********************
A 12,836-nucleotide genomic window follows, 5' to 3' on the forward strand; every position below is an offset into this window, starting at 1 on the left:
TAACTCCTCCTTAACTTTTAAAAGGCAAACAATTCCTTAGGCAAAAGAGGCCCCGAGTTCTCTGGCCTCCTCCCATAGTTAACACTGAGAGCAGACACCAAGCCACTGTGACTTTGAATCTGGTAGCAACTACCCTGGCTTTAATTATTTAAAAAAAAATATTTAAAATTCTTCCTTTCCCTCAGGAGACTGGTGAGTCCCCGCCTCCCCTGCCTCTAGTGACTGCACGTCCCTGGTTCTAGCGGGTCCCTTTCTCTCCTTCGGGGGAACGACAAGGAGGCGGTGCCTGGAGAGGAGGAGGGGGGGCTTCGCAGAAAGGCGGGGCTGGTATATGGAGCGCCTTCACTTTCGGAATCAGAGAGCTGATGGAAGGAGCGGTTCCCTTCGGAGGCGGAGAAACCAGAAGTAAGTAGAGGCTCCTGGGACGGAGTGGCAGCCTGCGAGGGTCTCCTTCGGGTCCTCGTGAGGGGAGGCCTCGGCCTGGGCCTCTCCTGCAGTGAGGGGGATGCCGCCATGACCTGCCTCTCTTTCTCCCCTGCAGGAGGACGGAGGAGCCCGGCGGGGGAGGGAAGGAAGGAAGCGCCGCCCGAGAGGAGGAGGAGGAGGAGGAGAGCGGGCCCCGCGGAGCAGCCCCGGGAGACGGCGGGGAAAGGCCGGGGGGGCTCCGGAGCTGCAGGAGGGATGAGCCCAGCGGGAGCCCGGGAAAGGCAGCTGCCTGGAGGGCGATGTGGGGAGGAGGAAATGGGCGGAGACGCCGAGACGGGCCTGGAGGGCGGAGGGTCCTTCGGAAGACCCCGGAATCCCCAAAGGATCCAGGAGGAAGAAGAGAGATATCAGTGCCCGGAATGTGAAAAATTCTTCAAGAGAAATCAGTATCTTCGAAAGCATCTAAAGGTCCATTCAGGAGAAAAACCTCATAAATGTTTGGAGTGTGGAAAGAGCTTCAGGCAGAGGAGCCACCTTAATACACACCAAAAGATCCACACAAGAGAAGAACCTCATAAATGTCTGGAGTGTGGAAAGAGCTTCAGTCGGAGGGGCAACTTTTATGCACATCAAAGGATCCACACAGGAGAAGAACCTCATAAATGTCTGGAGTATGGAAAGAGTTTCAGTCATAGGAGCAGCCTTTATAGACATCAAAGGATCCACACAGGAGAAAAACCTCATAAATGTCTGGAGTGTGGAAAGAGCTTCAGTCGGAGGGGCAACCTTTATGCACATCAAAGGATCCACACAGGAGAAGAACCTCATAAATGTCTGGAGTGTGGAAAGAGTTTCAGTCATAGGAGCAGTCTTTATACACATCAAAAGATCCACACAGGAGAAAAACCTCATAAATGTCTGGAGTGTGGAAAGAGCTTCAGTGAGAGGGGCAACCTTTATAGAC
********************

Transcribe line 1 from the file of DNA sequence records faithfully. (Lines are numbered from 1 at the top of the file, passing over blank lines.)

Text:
A 12,836-nucleotide genomic window follows, 5' to 3' on the forward strand; every position below is an offset into this window, starting at 1 on the left: